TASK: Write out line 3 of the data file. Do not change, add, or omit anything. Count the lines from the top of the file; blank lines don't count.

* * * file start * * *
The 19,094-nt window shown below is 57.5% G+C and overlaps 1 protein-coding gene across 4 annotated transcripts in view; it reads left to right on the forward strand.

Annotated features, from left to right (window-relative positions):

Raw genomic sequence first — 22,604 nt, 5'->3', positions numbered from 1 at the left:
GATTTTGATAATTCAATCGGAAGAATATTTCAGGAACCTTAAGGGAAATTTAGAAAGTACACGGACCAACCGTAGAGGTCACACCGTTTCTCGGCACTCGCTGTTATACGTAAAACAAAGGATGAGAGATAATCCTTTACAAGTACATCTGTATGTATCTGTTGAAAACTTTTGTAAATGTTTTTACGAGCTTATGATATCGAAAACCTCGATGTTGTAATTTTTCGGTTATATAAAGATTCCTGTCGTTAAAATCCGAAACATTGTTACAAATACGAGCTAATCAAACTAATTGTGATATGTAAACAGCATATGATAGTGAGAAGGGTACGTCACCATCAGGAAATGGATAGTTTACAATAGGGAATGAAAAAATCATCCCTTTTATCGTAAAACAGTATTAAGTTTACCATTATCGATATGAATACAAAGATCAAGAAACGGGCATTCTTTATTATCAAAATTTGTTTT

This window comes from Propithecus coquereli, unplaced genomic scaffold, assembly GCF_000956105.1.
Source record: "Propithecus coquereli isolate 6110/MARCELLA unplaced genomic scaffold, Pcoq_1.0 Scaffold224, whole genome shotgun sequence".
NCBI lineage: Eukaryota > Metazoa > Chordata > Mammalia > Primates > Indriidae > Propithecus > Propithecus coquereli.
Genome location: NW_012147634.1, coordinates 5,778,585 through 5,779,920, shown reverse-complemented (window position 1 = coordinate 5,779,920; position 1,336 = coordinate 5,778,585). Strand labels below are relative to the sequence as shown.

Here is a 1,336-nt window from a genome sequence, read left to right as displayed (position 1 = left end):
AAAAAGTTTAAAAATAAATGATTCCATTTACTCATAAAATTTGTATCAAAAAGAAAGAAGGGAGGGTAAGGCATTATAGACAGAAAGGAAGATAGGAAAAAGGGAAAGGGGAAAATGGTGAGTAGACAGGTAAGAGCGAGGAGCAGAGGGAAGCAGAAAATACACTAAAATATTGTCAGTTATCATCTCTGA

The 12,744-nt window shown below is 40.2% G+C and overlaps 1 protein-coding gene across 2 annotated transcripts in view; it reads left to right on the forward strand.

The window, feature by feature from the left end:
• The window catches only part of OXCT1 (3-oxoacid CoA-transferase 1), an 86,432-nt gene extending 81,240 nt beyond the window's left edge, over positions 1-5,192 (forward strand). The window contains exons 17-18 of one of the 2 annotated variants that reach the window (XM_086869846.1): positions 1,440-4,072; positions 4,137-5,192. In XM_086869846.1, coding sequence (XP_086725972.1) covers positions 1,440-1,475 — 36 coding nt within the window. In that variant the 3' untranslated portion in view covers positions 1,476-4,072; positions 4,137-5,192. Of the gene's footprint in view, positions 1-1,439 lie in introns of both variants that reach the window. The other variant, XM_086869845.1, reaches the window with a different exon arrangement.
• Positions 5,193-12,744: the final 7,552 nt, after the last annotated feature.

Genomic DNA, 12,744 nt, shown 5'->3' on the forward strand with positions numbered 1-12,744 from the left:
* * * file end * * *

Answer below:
Raw genomic sequence first — 22,604 nt, 5'->3', positions numbered from 1 at the left: